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It's pretty well universally accepted that Genesis 1:1 - 2:3 represent one view of the story of creation and 2:3 - 25 a second.

And yet, when Stephen Langton instituted his chapter scheme in the 13th Century, he must have had a motivation for separating the chapters as he did.

What was that motivation?

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I think it was Bart Ehrman who suggested that Robert Stephens' pen must have slipped on occasion while numbering verses as he was riding a horse at the time. But that doesn't answer the current question. It might not be possible to answer the question as chapter divisions were likely for the benefit of the scribes and readers of the texts rather than for interpreters. – Jon Ericson Feb 21 '12 at 20:07
    
up vote 4 down vote accepted

This is just a hypothesis, since I can't see into the mind of the person who split the chapters, but even with verses split the way they are into the chapters, the second chapter still is noticeably shorter than the first. In general, the chapters are usually divided such that they are a relatively even amount of words per chapter throughout. So he could have just been trying to pick the best split point he could that wouldn't make the second chapter horribly short compared to the other chapters, and without having an even odder split in the following chapter. Its certainly not ideal, but I suppose after six days of doing something, splitting at the sabbath being in the next chapter would be less awkward than making the split after four or five days.

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Chapter 2 begins by describing the events of the seventh day of creation:

Thus the heavens and the earth were finished, and all the host of them. 2 And on the seventh day God finished his work that he had done, and he rested on the seventh day from all his work that he had done. 3 So God blessed the seventh day and made it holy (וַיְקַדֵּ֖שׁ), because on it God rested from all his work that he had done in creation. (Genesis 2:1-3 ESV)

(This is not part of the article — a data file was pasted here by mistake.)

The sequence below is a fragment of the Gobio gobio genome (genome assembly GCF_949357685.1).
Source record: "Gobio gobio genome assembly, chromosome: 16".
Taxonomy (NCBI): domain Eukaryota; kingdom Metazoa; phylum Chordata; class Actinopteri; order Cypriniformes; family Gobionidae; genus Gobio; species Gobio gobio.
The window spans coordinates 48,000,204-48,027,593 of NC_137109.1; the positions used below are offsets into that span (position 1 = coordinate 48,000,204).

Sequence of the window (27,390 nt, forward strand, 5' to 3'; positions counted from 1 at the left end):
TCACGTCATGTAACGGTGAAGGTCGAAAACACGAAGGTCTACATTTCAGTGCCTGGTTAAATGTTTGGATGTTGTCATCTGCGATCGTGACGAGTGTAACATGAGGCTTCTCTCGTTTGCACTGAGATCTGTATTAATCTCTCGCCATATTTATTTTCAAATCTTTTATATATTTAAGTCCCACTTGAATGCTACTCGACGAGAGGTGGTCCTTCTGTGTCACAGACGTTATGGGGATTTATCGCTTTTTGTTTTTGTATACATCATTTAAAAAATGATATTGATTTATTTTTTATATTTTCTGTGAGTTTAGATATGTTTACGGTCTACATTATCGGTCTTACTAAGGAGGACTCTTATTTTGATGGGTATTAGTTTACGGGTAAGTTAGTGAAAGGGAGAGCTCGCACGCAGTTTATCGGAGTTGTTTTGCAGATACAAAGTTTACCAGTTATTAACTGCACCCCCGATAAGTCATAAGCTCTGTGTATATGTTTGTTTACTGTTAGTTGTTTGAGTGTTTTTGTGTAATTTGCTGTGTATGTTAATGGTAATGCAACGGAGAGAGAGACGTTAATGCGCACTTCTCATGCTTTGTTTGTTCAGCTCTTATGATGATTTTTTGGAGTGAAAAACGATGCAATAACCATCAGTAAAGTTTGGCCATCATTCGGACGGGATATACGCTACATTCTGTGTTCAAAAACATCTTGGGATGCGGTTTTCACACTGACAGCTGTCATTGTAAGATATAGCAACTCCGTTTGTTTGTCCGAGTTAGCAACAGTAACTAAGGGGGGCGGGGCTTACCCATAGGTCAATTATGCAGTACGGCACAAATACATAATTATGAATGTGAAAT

God blessed the seventh day and made it holy. The word holy is וַיְקַדֵּ֖שׁ which is sometimes translated as consecrated. One element of the meaning is to set apart (Strong's 6942)

For example, when Solomon dedicated the Temple, the offerings were so large the altar could not hold them. So he set apart the middle of the courtyard:

Solomon set the middle area of the courtyard apart to the Lord. It was in front of the Lord’s temple. There Solomon sacrificed burnt offerings. He also sacrificed the fat of the friendship offerings there. He did it there because the bronze altar he had made couldn’t hold it all. It couldn’t hold the burnt offerings, the grain offerings and the fat parts. (2 Chronicles 7:7 NIRV)

The remembrance of the seventh day is that it is to be set apart from the other six days of the week:

“Remember the Sabbath day, to keep it holy. 9 Six days you shall labor, and do all your work, 10 but the seventh day is a Sabbath to the Lord your God. On it you shall not do any work, you, or your son, or your daughter, your male servant, or your female servant, or your livestock, or the sojourner who is within your gates. 11 For in six days the Lord made heaven and earth, the sea, and all that is in them, and rested on the seventh day. Therefore the Lord blessed the Sabbath day and made it holy. (Exodus 20:8-11 ESV)

Whether or not it was intended, the Chapter divisions in Genesis 1 and 2 follow the command to set apart the seventh day. The first six days are found in Genesis 1 and the seventh day is found in Genesis 2.